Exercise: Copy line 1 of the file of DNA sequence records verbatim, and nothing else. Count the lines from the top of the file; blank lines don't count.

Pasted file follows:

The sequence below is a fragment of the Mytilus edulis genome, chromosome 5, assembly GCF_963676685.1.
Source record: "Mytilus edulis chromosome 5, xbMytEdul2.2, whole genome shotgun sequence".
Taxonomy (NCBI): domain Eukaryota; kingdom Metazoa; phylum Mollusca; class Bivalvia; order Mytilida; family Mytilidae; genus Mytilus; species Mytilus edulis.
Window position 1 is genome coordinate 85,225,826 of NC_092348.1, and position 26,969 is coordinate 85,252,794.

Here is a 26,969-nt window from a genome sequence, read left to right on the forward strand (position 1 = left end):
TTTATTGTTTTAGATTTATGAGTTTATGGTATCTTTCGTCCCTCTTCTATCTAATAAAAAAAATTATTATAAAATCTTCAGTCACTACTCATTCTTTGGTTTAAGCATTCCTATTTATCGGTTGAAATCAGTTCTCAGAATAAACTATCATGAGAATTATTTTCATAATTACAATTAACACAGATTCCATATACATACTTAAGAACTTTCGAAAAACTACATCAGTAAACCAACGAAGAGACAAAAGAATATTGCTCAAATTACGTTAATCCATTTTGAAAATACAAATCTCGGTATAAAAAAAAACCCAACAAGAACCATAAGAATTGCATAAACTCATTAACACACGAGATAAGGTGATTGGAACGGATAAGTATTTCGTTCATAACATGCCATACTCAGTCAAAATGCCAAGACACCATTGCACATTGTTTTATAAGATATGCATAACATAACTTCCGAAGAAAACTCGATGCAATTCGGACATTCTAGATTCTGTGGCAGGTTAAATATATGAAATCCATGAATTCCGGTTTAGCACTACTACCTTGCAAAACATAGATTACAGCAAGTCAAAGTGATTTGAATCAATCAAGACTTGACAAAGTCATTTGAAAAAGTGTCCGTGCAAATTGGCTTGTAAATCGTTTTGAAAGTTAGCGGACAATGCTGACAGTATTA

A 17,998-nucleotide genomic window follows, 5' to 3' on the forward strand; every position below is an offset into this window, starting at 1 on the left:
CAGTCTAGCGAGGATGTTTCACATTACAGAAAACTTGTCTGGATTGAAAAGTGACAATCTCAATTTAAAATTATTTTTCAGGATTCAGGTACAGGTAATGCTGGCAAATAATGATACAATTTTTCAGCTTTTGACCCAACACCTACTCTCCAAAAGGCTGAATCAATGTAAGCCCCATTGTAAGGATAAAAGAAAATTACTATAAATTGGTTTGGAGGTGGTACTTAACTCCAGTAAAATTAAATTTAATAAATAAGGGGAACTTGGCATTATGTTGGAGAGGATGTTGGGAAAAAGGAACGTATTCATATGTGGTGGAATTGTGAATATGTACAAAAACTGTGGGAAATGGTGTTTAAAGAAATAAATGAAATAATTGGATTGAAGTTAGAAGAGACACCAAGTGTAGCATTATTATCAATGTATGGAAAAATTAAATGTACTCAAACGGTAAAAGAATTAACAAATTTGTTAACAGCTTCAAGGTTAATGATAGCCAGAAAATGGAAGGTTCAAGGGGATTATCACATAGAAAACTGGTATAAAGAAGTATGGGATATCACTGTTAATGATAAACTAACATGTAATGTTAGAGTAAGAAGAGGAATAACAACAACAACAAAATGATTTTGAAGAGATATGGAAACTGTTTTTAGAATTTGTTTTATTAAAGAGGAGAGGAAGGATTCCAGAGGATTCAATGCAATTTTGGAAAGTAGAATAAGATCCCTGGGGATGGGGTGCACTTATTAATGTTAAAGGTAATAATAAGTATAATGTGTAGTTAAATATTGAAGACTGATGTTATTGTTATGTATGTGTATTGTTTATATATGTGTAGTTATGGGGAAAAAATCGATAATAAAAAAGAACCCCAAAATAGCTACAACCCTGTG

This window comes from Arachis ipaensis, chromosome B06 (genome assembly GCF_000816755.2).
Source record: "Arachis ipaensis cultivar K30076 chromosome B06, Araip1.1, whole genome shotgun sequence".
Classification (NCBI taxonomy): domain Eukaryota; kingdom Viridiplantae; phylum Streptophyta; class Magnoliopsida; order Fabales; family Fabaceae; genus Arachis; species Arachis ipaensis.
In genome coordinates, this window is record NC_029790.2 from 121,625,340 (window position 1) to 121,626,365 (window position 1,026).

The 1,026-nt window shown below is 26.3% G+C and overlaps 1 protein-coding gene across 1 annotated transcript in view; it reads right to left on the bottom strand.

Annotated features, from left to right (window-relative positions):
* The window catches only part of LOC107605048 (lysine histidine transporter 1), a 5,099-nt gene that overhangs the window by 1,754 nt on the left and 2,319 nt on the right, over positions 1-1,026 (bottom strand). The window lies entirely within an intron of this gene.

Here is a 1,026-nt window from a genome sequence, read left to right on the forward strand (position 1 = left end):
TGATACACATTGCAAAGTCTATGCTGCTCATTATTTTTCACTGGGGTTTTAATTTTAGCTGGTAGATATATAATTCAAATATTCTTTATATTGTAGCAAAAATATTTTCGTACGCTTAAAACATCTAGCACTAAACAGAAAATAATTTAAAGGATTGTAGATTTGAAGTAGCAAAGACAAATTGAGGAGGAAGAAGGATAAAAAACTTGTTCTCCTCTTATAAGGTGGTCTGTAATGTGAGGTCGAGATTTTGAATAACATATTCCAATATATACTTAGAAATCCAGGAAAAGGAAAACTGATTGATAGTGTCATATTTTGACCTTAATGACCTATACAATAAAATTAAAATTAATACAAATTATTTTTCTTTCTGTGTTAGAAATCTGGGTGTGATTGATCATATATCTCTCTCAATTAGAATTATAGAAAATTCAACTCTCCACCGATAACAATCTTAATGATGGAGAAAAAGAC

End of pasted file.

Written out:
The sequence below is a fragment of the Mytilus edulis genome, chromosome 5, assembly GCF_963676685.1.